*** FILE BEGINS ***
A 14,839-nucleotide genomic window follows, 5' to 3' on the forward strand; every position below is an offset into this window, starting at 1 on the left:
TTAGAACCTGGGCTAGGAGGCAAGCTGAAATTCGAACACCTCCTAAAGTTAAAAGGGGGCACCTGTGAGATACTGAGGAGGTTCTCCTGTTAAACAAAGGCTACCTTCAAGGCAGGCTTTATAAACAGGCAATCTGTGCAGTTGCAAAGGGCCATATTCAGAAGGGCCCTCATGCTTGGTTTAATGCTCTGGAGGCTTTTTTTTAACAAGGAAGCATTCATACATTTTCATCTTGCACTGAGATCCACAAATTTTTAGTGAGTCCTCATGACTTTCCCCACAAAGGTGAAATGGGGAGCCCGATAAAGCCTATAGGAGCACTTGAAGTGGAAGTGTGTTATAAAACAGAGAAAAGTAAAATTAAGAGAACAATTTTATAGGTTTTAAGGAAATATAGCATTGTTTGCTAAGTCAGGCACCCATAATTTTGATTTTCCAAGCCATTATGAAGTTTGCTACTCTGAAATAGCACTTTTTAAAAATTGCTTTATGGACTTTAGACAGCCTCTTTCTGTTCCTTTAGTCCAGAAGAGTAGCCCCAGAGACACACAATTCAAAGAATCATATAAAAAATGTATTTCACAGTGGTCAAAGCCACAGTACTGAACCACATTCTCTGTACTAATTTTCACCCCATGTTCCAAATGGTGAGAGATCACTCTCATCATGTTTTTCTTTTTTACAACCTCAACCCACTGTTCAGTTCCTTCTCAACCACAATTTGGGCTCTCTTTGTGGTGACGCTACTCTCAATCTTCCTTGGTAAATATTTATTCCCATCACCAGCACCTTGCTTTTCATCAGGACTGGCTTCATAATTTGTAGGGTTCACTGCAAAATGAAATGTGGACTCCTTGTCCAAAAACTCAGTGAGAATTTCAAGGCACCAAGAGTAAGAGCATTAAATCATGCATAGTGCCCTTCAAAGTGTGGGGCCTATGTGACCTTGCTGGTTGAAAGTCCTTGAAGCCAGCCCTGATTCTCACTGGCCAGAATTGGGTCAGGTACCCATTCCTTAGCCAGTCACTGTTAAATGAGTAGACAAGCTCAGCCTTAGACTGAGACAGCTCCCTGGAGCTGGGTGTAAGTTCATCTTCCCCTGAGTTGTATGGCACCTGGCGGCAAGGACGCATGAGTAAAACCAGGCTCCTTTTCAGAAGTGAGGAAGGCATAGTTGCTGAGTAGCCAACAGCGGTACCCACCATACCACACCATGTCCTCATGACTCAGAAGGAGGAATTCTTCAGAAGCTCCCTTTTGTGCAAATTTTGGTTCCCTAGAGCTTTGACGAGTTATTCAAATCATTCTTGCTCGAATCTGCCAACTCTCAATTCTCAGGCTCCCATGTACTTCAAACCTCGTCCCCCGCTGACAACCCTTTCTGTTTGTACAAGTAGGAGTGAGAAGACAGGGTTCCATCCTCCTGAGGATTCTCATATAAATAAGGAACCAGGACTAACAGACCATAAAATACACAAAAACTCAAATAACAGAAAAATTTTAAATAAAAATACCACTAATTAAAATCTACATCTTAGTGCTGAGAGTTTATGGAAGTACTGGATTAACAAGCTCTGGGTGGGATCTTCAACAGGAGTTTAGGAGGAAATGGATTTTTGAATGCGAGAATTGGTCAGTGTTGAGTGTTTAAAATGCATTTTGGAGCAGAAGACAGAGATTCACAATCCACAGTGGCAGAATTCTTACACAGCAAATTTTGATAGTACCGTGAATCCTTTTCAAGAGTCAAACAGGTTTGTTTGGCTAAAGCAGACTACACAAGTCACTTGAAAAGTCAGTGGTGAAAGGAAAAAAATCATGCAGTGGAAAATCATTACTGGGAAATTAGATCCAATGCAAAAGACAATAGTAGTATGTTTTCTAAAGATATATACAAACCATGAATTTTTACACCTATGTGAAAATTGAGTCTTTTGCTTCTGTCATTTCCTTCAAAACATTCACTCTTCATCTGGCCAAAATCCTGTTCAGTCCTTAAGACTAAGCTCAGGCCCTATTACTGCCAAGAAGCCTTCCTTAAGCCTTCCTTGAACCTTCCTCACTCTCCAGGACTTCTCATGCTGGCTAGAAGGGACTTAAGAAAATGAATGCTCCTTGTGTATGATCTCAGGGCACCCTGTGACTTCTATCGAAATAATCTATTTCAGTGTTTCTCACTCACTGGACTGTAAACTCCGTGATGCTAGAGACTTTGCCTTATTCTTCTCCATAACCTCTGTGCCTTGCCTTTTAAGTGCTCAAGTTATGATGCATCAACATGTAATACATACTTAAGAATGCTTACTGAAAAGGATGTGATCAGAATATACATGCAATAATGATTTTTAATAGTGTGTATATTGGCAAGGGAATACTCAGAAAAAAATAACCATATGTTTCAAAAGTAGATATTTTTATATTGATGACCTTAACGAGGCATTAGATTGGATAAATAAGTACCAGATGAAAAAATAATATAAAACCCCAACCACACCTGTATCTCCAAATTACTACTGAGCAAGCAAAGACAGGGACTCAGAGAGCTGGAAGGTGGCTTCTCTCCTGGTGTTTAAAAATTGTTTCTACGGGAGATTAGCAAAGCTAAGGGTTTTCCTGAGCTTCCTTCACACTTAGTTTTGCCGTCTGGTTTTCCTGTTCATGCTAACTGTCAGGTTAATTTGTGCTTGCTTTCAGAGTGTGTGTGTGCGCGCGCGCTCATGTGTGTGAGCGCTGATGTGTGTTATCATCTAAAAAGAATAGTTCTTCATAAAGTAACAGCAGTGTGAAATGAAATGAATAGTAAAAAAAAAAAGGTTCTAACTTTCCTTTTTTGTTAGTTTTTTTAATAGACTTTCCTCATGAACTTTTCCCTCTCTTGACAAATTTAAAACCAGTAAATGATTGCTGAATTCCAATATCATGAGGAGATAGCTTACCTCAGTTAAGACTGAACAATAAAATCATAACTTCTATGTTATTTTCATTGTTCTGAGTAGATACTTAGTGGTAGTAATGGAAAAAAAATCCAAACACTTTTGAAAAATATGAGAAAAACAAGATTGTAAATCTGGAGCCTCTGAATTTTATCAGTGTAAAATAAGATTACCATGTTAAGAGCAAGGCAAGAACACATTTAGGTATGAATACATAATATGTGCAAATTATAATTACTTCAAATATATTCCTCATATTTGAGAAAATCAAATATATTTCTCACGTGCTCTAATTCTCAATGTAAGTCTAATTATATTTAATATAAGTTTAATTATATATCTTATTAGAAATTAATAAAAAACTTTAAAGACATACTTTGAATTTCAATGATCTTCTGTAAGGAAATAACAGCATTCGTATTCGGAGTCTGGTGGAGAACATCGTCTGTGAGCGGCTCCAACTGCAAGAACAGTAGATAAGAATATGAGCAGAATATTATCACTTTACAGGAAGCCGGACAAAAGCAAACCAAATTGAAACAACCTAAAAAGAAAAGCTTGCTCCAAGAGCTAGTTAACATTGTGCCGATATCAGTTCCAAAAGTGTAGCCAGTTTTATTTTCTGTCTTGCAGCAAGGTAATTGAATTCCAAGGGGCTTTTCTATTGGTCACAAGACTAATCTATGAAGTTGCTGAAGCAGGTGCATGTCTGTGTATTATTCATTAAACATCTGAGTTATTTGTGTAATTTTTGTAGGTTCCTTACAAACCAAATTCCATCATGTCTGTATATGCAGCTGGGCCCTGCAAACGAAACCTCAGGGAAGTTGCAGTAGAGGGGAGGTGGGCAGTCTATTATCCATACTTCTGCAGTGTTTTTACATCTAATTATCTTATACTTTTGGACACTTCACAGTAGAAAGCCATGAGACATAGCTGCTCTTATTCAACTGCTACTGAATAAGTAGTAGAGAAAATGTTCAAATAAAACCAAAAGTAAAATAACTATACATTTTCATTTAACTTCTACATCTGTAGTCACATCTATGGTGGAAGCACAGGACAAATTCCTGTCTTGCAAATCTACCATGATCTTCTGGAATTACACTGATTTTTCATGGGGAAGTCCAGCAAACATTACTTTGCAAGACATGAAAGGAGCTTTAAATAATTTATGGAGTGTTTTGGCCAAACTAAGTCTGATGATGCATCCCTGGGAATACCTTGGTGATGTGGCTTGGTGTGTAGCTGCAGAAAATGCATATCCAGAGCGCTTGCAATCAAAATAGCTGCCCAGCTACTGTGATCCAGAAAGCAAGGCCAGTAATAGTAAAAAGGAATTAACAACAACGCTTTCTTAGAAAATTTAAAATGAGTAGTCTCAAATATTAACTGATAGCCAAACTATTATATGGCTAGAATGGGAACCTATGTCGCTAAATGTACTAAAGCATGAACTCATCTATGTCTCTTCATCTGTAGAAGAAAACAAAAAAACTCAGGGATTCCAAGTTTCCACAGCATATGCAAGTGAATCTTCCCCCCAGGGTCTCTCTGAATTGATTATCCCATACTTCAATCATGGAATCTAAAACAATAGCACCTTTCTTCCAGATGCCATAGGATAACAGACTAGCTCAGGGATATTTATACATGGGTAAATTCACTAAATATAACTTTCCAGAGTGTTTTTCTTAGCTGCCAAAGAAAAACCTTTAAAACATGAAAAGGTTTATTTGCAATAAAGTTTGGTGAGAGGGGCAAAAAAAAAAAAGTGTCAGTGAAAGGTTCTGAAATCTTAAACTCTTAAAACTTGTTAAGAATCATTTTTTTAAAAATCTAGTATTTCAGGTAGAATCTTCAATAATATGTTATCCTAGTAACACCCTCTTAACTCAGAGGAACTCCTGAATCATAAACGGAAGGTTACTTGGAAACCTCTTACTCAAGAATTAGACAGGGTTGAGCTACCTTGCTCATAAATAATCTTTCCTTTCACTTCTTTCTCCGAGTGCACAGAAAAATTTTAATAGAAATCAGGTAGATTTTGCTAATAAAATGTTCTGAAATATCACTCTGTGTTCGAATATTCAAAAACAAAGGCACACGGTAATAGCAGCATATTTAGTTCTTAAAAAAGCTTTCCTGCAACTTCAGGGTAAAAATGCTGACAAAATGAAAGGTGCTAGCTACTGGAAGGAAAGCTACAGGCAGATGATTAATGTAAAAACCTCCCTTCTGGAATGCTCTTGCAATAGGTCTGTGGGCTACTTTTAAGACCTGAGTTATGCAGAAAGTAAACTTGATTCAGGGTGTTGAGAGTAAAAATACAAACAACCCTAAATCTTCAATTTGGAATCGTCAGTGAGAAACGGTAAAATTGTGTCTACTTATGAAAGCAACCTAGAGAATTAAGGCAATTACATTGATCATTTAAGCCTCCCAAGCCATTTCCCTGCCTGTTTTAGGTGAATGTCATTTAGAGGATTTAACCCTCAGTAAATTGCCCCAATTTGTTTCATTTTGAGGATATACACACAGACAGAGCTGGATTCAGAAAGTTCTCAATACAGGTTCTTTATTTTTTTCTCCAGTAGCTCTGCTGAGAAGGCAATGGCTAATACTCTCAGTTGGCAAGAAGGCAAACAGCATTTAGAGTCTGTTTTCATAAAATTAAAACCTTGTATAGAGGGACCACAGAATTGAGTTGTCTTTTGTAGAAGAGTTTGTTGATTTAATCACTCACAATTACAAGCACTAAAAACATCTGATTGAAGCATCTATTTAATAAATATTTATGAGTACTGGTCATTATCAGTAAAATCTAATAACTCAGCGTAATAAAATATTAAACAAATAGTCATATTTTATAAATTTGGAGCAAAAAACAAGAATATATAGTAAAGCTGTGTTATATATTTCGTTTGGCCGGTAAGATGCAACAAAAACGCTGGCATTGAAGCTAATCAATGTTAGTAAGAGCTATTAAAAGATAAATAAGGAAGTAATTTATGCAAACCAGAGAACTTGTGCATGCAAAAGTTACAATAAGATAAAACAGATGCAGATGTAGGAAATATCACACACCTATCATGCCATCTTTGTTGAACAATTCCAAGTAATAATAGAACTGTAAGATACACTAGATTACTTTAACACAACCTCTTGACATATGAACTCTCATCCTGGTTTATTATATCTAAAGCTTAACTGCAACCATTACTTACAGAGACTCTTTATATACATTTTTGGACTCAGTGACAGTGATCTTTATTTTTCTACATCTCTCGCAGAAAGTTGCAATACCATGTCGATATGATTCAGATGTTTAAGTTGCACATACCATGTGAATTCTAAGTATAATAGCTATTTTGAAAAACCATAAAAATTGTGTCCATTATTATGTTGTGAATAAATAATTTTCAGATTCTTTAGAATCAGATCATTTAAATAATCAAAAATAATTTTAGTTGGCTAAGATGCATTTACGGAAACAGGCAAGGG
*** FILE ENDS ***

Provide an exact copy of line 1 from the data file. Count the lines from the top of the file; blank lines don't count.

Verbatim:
A 14,839-nucleotide genomic window follows, 5' to 3' on the forward strand; every position below is an offset into this window, starting at 1 on the left: